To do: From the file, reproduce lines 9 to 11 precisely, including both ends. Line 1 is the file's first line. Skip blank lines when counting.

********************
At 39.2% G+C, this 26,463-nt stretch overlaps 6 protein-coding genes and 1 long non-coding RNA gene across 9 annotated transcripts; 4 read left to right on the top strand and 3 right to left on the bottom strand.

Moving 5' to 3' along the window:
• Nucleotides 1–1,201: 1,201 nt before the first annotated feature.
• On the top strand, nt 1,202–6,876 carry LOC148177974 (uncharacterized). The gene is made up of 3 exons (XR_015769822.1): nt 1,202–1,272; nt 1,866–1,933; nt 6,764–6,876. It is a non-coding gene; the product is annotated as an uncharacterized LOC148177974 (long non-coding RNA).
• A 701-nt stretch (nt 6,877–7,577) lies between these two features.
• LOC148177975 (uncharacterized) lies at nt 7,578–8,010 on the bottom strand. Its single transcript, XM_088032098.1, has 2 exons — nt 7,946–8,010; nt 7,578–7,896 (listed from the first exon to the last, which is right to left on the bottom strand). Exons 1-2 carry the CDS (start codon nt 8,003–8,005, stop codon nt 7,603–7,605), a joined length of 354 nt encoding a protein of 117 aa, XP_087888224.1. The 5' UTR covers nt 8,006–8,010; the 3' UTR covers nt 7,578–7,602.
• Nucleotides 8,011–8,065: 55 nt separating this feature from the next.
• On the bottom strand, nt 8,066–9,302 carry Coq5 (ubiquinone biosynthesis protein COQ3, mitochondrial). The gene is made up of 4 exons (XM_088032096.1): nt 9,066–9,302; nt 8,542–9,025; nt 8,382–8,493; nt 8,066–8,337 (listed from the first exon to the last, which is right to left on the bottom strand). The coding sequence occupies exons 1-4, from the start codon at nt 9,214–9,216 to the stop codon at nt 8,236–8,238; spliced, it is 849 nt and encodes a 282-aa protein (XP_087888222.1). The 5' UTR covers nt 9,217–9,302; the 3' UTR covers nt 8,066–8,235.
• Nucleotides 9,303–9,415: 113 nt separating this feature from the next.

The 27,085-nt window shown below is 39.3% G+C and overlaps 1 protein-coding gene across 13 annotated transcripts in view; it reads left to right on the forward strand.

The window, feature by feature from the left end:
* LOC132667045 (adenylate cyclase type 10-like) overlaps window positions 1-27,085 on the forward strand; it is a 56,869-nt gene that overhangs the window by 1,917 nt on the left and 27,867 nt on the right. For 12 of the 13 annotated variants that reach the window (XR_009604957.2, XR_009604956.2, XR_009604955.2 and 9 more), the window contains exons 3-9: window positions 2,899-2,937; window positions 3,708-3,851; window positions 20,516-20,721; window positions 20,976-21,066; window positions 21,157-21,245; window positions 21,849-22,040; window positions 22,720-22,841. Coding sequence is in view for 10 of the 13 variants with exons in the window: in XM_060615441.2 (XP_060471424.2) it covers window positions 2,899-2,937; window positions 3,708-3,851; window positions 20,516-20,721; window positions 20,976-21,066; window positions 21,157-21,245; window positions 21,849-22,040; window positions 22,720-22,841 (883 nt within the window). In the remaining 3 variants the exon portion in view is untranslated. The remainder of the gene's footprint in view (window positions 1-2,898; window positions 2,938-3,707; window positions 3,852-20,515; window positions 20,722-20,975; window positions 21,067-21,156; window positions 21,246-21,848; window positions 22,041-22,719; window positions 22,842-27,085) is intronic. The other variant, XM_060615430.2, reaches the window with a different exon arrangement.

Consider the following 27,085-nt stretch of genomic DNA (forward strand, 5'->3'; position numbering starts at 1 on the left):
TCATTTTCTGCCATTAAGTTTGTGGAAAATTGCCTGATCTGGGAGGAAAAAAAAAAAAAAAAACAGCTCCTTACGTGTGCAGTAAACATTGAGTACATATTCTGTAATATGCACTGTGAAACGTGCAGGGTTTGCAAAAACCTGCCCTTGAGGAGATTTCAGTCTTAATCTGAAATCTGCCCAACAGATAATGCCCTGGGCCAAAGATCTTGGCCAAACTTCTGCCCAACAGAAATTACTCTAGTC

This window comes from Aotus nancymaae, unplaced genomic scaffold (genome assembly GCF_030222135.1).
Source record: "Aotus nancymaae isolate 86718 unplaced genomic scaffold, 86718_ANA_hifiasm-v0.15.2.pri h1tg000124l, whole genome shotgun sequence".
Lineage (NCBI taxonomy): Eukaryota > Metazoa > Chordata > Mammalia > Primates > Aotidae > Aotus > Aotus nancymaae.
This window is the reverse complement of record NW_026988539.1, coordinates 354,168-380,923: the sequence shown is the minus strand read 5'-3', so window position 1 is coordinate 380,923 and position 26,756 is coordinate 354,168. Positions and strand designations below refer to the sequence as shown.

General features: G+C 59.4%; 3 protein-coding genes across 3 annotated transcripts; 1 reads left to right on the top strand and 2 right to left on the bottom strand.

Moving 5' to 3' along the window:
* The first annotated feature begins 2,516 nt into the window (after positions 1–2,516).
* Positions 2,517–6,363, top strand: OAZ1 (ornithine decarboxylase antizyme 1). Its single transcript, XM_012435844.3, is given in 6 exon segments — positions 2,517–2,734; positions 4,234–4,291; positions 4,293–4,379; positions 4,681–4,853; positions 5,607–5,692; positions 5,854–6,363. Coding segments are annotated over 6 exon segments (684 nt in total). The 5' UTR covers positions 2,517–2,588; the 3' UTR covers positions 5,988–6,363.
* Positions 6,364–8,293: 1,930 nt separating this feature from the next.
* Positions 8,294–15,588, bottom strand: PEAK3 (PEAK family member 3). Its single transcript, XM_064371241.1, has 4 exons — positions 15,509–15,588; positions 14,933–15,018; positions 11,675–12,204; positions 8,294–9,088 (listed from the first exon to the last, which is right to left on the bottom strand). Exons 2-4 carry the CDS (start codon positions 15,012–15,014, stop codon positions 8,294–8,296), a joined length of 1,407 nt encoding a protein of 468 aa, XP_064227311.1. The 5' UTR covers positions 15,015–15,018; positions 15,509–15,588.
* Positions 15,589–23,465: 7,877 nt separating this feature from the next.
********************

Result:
• Nucleotides 9,303–9,415: 113 nt separating this feature from the next.

The 27,085-nt window shown below is 39.3% G+C and overlaps 1 protein-coding gene across 13 annotated transcripts in view; it reads left to right on the forward strand.

The window, feature by feature from the left end: